Principal photography of Mermaids began September 25, 1989 in Massachusetts, and completed on December 15 of that year. The Flax house exterior was built for the film in Coolidge Point near Manchester-by-the-Sea, while downtown Rockport served as the fictional village of Eastport. In a rural area near North Easton, the production crew built a 60-foot (18 m) bell tower for the convent set, as well as a cottage. Some interior photography was completed on a soundstage constructed in a warehouse in Malden. Though the majority of the film was shot in Massachusetts, some additional photography occurred in Rhode Island and New Hampshire.
Time Out New York wrote; ‘The film is burdened by curious details and observations, and its preoccupation with all things aquatic (little sister is an ace swimmer, Mom dresses up as a mermaid for New Year's Eve, etc.) is overworked. Characterisation suffers, with Charlotte and Rachel too self-absorbed to engage our sympathies. Crucially, they just aren't funny’.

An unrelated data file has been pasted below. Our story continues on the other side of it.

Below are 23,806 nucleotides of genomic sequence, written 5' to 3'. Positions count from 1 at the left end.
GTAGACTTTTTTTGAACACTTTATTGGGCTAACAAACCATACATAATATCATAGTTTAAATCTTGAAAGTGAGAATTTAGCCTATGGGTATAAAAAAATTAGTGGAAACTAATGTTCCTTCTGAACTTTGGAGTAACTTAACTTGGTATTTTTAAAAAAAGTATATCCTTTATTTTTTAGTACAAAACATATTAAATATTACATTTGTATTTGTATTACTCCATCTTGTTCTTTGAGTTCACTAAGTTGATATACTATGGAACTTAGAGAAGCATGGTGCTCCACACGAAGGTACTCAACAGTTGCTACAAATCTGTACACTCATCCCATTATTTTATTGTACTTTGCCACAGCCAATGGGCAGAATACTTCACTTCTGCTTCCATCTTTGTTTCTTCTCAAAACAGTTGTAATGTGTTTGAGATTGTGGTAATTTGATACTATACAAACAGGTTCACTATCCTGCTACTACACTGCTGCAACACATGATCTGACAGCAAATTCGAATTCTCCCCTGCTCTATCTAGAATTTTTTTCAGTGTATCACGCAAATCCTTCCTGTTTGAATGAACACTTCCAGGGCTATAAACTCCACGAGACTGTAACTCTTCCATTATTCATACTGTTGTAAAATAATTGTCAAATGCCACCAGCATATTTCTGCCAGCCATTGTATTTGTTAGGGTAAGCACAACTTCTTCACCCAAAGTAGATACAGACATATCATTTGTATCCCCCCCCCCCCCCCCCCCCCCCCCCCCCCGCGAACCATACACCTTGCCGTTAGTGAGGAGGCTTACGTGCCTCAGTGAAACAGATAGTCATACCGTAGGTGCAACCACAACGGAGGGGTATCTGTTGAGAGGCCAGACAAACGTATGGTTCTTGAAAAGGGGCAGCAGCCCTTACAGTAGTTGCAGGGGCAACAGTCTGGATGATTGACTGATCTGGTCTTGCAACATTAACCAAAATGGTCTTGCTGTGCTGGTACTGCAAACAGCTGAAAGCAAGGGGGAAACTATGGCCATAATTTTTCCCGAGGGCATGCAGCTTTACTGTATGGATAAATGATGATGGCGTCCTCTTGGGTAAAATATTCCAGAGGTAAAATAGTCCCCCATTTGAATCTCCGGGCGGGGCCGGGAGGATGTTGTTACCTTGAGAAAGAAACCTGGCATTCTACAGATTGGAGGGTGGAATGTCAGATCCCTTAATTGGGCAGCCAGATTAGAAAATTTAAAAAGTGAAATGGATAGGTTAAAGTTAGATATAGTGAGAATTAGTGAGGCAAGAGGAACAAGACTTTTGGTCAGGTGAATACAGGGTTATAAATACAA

Vincent Canby of The New York Times wrote; "Mermaids, adapted by the English writer June Roberts from the novel by Patty Dann, is a terribly gentle if wisecracking comedy about the serious business of growing up."
|Golden Globe Awards||Best Supporting Actress – Motion Picture||Winona Ryder||Nominated|
|National Board of Review||Best Supporting Actress||Won|
|Young Artist Awards||Best Supporting Actress – Motion Picture||Christina Ricci||Won|
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- Arnold, Ben (July 27, 2016). "Emily Lloyd: The Unluckiest Actress In Hollywood History?". Yahoo! Movies. Retrieved December 16, 2018.
- Kleid, Beth (December 28, 1990). "Legal File". Los Angeles Times.
- "A summary of Southern California-related business litigation developments during the past week". Los Angeles Times. 31 December 1990. Retrieved 6 November 2015.
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- "Mermaids". Rotten Tomatoes. Retrieved 8 August 2016.
- "Mermaids (1990)". Time Out London. 14 December 1990. Archived from the original on 13 September 2012. Retrieved 9 April 2020.
- Canby, Vincent (December 14, 1990). "Cher's the Mother (Don't Eat the Snacks)". The New York Times. Retrieved 9 April 2020.